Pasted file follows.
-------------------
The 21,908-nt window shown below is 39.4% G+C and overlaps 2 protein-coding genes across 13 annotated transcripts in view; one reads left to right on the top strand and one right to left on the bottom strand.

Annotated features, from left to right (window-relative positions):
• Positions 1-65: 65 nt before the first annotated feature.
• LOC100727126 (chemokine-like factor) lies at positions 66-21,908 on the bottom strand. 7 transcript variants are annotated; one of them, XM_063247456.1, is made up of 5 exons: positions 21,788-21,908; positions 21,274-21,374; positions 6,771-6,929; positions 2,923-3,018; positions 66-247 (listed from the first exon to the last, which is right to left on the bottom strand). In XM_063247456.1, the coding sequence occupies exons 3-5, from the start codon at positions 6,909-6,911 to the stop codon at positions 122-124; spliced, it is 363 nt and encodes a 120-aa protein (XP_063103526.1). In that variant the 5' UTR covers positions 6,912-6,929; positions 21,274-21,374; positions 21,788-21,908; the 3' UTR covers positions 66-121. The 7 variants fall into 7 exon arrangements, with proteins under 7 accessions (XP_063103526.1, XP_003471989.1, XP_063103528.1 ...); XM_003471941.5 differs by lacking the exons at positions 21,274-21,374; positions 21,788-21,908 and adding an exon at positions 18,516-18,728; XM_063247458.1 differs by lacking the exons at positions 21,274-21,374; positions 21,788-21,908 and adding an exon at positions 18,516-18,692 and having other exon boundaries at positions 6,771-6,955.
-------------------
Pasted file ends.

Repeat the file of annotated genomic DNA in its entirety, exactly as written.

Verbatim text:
The 21,908-nt window shown below is 39.4% G+C and overlaps 2 protein-coding genes across 13 annotated transcripts in view; one reads left to right on the top strand and one right to left on the bottom strand.

Annotated features, from left to right (window-relative positions):
• Positions 1-65: 65 nt before the first annotated feature.
• LOC100727126 (chemokine-like factor) lies at positions 66-21,908 on the bottom strand. 7 transcript variants are annotated; one of them, XM_063247456.1, is made up of 5 exons: positions 21,788-21,908; positions 21,274-21,374; positions 6,771-6,929; positions 2,923-3,018; positions 66-247 (listed from the first exon to the last, which is right to left on the bottom strand). In XM_063247456.1, the coding sequence occupies exons 3-5, from the start codon at positions 6,909-6,911 to the stop codon at positions 122-124; spliced, it is 363 nt and encodes a 120-aa protein (XP_063103526.1). In that variant the 5' UTR covers positions 6,912-6,929; positions 21,274-21,374; positions 21,788-21,908; the 3' UTR covers positions 66-121. The 7 variants fall into 7 exon arrangements, with proteins under 7 accessions (XP_063103526.1, XP_003471989.1, XP_063103528.1 ...); XM_003471941.5 differs by lacking the exons at positions 21,274-21,374; positions 21,788-21,908 and adding an exon at positions 18,516-18,728; XM_063247458.1 differs by lacking the exons at positions 21,274-21,374; positions 21,788-21,908 and adding an exon at positions 18,516-18,692 and having other exon boundaries at positions 6,771-6,955.